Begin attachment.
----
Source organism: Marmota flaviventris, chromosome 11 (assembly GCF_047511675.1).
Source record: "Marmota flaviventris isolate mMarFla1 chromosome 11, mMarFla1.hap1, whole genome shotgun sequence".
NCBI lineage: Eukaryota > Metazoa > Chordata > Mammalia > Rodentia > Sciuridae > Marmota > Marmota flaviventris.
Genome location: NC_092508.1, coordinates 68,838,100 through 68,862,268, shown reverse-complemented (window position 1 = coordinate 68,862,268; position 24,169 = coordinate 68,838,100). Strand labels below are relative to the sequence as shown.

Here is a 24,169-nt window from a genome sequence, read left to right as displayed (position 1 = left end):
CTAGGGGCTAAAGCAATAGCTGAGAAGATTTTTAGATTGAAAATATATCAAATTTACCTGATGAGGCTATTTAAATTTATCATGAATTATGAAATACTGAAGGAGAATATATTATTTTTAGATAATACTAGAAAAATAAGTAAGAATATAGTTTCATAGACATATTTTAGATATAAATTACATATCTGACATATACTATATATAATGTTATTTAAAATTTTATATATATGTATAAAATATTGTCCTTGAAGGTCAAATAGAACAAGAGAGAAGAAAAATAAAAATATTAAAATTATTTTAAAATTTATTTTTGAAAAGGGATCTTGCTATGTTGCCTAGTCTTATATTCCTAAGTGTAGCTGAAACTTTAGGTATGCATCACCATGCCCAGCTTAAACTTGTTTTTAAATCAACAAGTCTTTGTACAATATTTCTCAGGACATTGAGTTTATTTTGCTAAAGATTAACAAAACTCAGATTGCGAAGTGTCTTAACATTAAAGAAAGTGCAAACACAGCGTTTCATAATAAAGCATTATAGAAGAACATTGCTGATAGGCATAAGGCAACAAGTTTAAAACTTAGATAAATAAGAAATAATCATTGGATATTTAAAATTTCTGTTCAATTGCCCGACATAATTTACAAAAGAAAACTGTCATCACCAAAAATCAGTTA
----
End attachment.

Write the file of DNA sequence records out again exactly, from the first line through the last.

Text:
Source organism: Marmota flaviventris, chromosome 11 (assembly GCF_047511675.1).
Source record: "Marmota flaviventris isolate mMarFla1 chromosome 11, mMarFla1.hap1, whole genome shotgun sequence".
NCBI lineage: Eukaryota > Metazoa > Chordata > Mammalia > Rodentia > Sciuridae > Marmota > Marmota flaviventris.
Genome location: NC_092508.1, coordinates 68,838,100 through 68,862,268, shown reverse-complemented (window position 1 = coordinate 68,862,268; position 24,169 = coordinate 68,838,100). Strand labels below are relative to the sequence as shown.

Here is a 24,169-nt window from a genome sequence, read left to right as displayed (position 1 = left end):
CTAGGGGCTAAAGCAATAGCTGAGAAGATTTTTAGATTGAAAATATATCAAATTTACCTGATGAGGCTATTTAAATTTATCATGAATTATGAAATACTGAAGGAGAATATATTATTTTTAGATAATACTAGAAAAATAAGTAAGAATATAGTTTCATAGACATATTTTAGATATAAATTACATATCTGACATATACTATATATAATGTTATTTAAAATTTTATATATATGTATAAAATATTGTCCTTGAAGGTCAAATAGAACAAGAGAGAAGAAAAATAAAAATATTAAAATTATTTTAAAATTTATTTTTGAAAAGGGATCTTGCTATGTTGCCTAGTCTTATATTCCTAAGTGTAGCTGAAACTTTAGGTATGCATCACCATGCCCAGCTTAAACTTGTTTTTAAATCAACAAGTCTTTGTACAATATTTCTCAGGACATTGAGTTTATTTTGCTAAAGATTAACAAAACTCAGATTGCGAAGTGTCTTAACATTAAAGAAAGTGCAAACACAGCGTTTCATAATAAAGCATTATAGAAGAACATTGCTGATAGGCATAAGGCAACAAGTTTAAAACTTAGATAAATAAGAAATAATCATTGGATATTTAAAATTTCTGTTCAATTGCCCGACATAATTTACAAAAGAAAACTGTCATCACCAAAAATCAGTTA